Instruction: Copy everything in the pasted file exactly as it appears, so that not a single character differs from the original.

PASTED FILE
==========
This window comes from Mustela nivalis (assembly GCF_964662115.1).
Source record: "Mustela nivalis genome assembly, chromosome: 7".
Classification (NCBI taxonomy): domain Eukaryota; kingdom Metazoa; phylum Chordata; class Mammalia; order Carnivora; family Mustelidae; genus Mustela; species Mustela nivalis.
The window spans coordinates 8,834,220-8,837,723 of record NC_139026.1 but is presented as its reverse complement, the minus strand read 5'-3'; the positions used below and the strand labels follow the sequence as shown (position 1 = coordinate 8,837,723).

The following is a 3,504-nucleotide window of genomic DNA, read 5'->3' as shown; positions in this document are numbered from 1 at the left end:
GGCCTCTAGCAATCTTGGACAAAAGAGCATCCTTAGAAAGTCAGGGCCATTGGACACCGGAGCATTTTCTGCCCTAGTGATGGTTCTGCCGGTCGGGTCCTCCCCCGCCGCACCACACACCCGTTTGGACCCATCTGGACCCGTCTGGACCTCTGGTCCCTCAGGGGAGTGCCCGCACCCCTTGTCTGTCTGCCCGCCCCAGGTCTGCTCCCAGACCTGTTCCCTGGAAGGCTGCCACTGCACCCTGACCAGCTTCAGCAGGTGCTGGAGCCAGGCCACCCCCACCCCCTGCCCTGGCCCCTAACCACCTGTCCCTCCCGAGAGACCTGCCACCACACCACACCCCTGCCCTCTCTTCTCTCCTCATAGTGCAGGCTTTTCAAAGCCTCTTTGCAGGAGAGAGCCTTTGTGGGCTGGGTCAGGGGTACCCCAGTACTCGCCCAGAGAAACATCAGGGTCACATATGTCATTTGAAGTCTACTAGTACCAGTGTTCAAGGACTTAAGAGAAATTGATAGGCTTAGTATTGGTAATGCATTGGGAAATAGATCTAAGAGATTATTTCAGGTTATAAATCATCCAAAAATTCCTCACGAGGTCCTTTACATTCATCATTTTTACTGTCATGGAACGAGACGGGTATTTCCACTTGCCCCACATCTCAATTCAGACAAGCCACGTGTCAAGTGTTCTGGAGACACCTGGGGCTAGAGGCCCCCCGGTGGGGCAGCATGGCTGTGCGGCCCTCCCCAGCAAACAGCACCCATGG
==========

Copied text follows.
This window comes from Mustela nivalis (assembly GCF_964662115.1).
Source record: "Mustela nivalis genome assembly, chromosome: 7".
Classification (NCBI taxonomy): domain Eukaryota; kingdom Metazoa; phylum Chordata; class Mammalia; order Carnivora; family Mustelidae; genus Mustela; species Mustela nivalis.
The window spans coordinates 8,834,220-8,837,723 of record NC_139026.1 but is presented as its reverse complement, the minus strand read 5'-3'; the positions used below and the strand labels follow the sequence as shown (position 1 = coordinate 8,837,723).

The following is a 3,504-nucleotide window of genomic DNA, read 5'->3' as shown; positions in this document are numbered from 1 at the left end:
GGCCTCTAGCAATCTTGGACAAAAGAGCATCCTTAGAAAGTCAGGGCCATTGGACACCGGAGCATTTTCTGCCCTAGTGATGGTTCTGCCGGTCGGGTCCTCCCCCGCCGCACCACACACCCGTTTGGACCCATCTGGACCCGTCTGGACCTCTGGTCCCTCAGGGGAGTGCCCGCACCCCTTGTCTGTCTGCCCGCCCCAGGTCTGCTCCCAGACCTGTTCCCTGGAAGGCTGCCACTGCACCCTGACCAGCTTCAGCAGGTGCTGGAGCCAGGCCACCCCCACCCCCTGCCCTGGCCCCTAACCACCTGTCCCTCCCGAGAGACCTGCCACCACACCACACCCCTGCCCTCTCTTCTCTCCTCATAGTGCAGGCTTTTCAAAGCCTCTTTGCAGGAGAGAGCCTTTGTGGGCTGGGTCAGGGGTACCCCAGTACTCGCCCAGAGAAACATCAGGGTCACATATGTCATTTGAAGTCTACTAGTACCAGTGTTCAAGGACTTAAGAGAAATTGATAGGCTTAGTATTGGTAATGCATTGGGAAATAGATCTAAGAGATTATTTCAGGTTATAAATCATCCAAAAATTCCTCACGAGGTCCTTTACATTCATCATTTTTACTGTCATGGAACGAGACGGGTATTTCCACTTGCCCCACATCTCAATTCAGACAAGCCACGTGTCAAGTGTTCTGGAGACACCTGGGGCTAGAGGCCCCCCGGTGGGGCAGCATGGCTGTGCGGCCCTCCCCAGCAAACAGCACCCATGG